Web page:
she shot at her heart
attempted suicide of bessie mullen in the west end yesterday
at miss pearl raymond’s
a spat with a soldier lover—retired to her room and aimed at her heart—condition serious last night
Bessie Mullen, an inmate of the Pearl Raymond dive on West Eighteenth, attempted suicide at noon yesterday. She aimed at her heart, but the bullet passed clear through the chest at one side. A bulldog revolver of 38 caliber was used and at first it seemed that the purpose of the woman had been accomplished. The bullet missed the lung and the more important machinery of the breathing department. A general alarm for surgical aide was sent out and the rigs of Drs. Grimes and Wyman were soon tied in front of the Raymond castle.
At first it was thought that Bessie wanted to die because she couldn’t go to the circus. There is likely something in this, but the girl denies it.
Miss Mullen has been drunk the last few days. Her lover, a private of the Seventeenth called “Bob” was compelled to return to the post yesterday morning. Immediately on his departure Bessie began to talk suicide. They must have had a spat. Maybe she was trying to warm a spot in her heart for “Bob.” When the doctors came Bessie told them to go away. She wanted “Bob,” she shrieked and she kept calling for the truant lover.
The girl was alone in her room when she shot herself. She did not lock the door.
Bessie came here from Nebraska three years ago. Before that she lived in Pueblo and attended school. At first here she was employed at the Occidental hotel. She was for a time a good girl, but somehow fell, and entering upon a career of dissipation descended until she became a boarder at the most disreputable joint in Chicago.
If there is a dive in the west end that should be closed it is this Pearl Raymond’s. It is a filthy hole, and several of the women were drunk there yesterday, giving attention to callers of their own moral stamp rather than to their suffering sister.
LATER.—At 12:30 last night, Dr. Wyman was sent a rush summons to the bedside of the girl. Lung fever had set in. She vomited blood, so the injury was more serious than at first supposed. When the physician left the house, Bessie was resting easily and there seemed no immediate danger.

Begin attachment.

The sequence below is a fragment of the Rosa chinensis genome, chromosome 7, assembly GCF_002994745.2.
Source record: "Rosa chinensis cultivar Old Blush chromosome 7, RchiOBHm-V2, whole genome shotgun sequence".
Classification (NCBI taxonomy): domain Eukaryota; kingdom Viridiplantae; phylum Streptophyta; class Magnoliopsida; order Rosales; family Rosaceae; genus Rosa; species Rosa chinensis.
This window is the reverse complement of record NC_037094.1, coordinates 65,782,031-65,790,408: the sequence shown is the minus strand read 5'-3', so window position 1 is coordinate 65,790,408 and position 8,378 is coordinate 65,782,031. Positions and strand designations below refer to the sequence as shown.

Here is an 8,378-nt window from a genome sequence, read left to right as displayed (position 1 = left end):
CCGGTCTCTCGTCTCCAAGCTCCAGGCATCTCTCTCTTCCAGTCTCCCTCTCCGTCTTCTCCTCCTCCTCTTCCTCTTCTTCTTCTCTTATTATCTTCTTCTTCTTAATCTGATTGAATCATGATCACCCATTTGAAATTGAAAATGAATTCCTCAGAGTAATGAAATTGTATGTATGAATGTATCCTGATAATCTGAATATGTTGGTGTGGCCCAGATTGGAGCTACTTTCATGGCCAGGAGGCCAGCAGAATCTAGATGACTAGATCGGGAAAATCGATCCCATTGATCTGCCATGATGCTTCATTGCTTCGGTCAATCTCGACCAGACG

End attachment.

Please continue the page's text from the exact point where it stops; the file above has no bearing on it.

The Cheyenne Weekly Sun (Cheyenne, WY) Thursday, July 2nd, 1891
Gering Courier—Henry Knippel, a farmer up until a few years ago in Scotts Bluff county, is reported to have been gored to death by a vicious bull one day last week at his home in South Dakota, a few miles north of Gordon in the flax area to which he and his family had removed about two years ago. Mr. Knippel leaves a wife and six children. He is well remembered by many former neighbors who regret to hear of his untimely and tragic death.
The Western Nebraska Observer (Kimball, NE) Thursday, November 28th, 1927
shoots bank officer; kills self
Deweese, Nebr.,—William Hedrick, a barber, entered the bank here at Monday noon while Cashier W. E. Underkofler was at lunch and Assistant Cashier Joseph Peshek was alone, went behind the railing and ordered Peshek to open the safe. Peshek tried to gain time by playing with the combination. Hedrick, seeing the ruse, shot him twice in the shoulder and when he turned, shot him in the forehead. Attracted by the shots, citizens rushed in. Hedrick, thinking he had killed his victim, shouted; “Get all the help you can, we have a dead man here.” Then he turned the gun on himself and committed suicide. Peshek died saying that Hedrick tried to hold up the bank. Another story is that the two men had quarreled over a girl, and the shooting was the outcome of this.
The Potter Review (Potter, NE) Friday, February 5th, 1918
speed limit notice
Notice is hereby given that all automobiles must not run anywhere in the city limits at a speed of more than ten miles per hour. Also, all mufflers must be kept closed within the city limits. These rules are for the safety and comfort of the general public and will be strictly enforced. See the red signs on the telephone poles.
W. H. Stoddard, Marshal
The Goshen County Journal (Torrington, WY) Thursday, May 11th, 1916
Milton Ames, a drayman of Fairmont, met with a serious, if not fatal, accident last week. He was hauling coal from the depot when the train came in. His team became frightened, and began to run away with the load of coal. In some way Mr. Ames was thrown under the wheels, which passed over him, breaking several ribs and otherwise injuring him.
The Sidney Telegraph (Sidney, NE) Saturday, November 28th, 1896
The Burns Herald (Burns, WY) Thursday, March 3rd, 1921